• Jan 12 2012: Given that money is a social construct and the maintenance of it mostly a social construct (legal system) then to what extent do those that have amassed wealth have a responsibility to the rest of society? The alternative might be redistribution by conquer. I wonder if the looting and pillaging Vikings felt remorse towards the wealthy? Gini coefficients and such strongly indicate a breakdown in social structures with ever increasing amounts of wealth diverted to the prison and protection industries. Costa Rica abolished its army because the upper classes felt it was cheaper and made for a more civil society to be inclusive rather than exclusive. A unique example within the turmoil of Central America. The velocity of money turnover has also shown causal impacts on a vibrant economy. Hoarding wealth and monopolies seem to run counter to the best interests of our mutual economic interests.
          Rather than focusing on those that have accumulated great wealth I am still left pondering if the issue is not more what they do with it? If they gained it in a manner which society encouraged and condoned then it may be in our interest to let them continue to manage it. The biggest issue seems to be transparency.
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        Jan 11 2012: it is kind of a tricky question, because i don't support nation-wide legal system. but sure, any legal system is good if it treats all people equally.
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          Jan 13 2012: So, I think we can agree that absolute equality, even in the legal system is impossible to achieve. But still it is a worthy goal to aim for.

          Why wouldn’t the same be true of our political/economic system? That is, we accept that we will never achieve perfect equality, but there is value in aiming in that direction.
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        Jan 12 2012: thor, money being a "social construct" does not change much. money has its properties and functions, and it is nothing else than facilitating exchange.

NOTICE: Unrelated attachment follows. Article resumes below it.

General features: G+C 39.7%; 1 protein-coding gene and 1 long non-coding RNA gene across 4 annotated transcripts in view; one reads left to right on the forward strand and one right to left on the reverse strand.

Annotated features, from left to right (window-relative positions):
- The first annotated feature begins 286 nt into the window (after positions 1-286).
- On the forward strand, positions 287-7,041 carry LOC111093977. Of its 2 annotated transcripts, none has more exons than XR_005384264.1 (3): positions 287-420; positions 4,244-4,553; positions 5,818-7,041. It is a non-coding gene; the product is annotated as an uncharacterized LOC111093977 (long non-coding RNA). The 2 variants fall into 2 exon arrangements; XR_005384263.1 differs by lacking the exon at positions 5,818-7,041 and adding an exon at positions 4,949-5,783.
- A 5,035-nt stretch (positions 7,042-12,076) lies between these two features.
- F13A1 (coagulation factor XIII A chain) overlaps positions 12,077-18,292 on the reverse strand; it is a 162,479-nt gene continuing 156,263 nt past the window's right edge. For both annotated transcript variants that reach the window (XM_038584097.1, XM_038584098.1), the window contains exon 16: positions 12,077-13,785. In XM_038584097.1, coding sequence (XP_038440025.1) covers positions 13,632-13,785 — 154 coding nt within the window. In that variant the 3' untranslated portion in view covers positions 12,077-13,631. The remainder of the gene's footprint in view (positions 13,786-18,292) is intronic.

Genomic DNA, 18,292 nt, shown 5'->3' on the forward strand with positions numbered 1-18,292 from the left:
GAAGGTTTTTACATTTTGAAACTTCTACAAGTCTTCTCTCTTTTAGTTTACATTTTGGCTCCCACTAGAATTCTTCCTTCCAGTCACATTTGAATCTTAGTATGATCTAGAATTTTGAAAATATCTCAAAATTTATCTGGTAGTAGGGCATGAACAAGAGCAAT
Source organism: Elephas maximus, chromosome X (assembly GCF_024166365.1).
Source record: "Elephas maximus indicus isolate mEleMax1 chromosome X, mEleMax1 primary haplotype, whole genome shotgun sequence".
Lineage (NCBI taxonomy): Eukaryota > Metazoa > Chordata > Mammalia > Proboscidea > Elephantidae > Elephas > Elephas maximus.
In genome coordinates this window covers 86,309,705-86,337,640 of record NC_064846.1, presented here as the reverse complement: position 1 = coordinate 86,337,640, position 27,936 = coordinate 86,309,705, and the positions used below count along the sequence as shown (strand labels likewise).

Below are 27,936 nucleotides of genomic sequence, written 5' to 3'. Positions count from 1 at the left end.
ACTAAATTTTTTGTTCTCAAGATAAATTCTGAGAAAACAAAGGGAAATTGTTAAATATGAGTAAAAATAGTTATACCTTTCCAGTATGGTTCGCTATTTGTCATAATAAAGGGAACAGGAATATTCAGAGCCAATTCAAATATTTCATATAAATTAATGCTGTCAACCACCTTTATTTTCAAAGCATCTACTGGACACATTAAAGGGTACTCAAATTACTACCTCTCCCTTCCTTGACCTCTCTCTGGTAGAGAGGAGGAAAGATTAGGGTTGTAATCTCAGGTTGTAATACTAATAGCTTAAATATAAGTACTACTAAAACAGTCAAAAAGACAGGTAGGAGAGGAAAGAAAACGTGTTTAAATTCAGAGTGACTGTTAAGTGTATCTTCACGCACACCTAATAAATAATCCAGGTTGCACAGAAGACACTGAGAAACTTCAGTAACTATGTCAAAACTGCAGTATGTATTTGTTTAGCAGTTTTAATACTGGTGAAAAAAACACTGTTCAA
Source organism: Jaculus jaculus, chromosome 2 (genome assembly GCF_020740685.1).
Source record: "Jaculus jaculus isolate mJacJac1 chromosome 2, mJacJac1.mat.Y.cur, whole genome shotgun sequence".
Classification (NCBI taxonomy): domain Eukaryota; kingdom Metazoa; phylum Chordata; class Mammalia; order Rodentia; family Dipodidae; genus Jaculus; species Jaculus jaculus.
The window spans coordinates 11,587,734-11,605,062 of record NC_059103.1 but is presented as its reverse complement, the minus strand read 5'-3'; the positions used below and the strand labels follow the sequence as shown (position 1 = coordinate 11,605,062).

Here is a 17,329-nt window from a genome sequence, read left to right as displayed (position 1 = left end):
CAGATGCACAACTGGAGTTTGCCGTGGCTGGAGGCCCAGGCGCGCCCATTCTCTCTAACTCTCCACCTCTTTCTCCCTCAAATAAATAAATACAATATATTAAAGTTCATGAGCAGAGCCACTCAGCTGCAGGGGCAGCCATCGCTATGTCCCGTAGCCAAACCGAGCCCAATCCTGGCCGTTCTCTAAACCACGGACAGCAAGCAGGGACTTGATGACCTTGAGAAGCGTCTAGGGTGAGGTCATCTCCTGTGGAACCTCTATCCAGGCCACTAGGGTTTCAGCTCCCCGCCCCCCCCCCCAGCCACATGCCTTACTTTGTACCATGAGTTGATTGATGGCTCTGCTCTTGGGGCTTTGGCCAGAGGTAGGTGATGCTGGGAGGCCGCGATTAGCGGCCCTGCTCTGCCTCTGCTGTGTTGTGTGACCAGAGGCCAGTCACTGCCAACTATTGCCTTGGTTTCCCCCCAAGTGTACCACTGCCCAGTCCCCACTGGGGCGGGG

the responsibility of anyone wealthy is a moral/social one, and thus it is personal and not enforceable. one can think that inventing is the best way. one can think that science needs money the most. the thing is: if some has money, it means that he already served society with something. he does not owe anything else. but since we are humans, most wealthy people still care, and they give anyway.

        tell me how the gini index indicates any breakdown. also tell me what is that "velocity of money turnover". and how monopolies emerge on a free market.
        • Jan 12 2012: Should the poor and unfortunate care about the legal protections and safety of the wealthy any more than the wealthy should care about the welfare of those less fortunate. What is moral versus enforceable and why? What bargain has been made that I should fight the Vikings on your behalf given they have little interest in my meager possessions? Not skipping your other questions but will have to respond later.
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        Jan 13 2012: thor, what do you mean by should? nobody has to care about the legal protection of anyone. i'm not required to care about my neighbor. not caring is not a crime. but it would be nice to do so, and most humans do care.

        you fight the vikings if: 1, they attack you or someone else and 2, you want to. if you don't want to on your own, and i want you to, i can ask you, pay you, offer you anything i can. that's it. i don't exactly see where are we going with it though.
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        Jan 13 2012: tim, there should be equality in all areas. everyone should have the same right to start a company, same right to run for a political position, same right to buy a piece of land, etc. abolish all tariffs, quotas, customs, subsidies, stupid regulations etc. let trade be free.

        i still don't see where we are getting at. so far we were talking about equality in having stuff. the word is the same, but the meaning is completely different. i don't want people having the same amount of stuff. i want them to have the same rights to have it, if they can get it.
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          Jan 13 2012: Krisztian:

          To get back to your comment: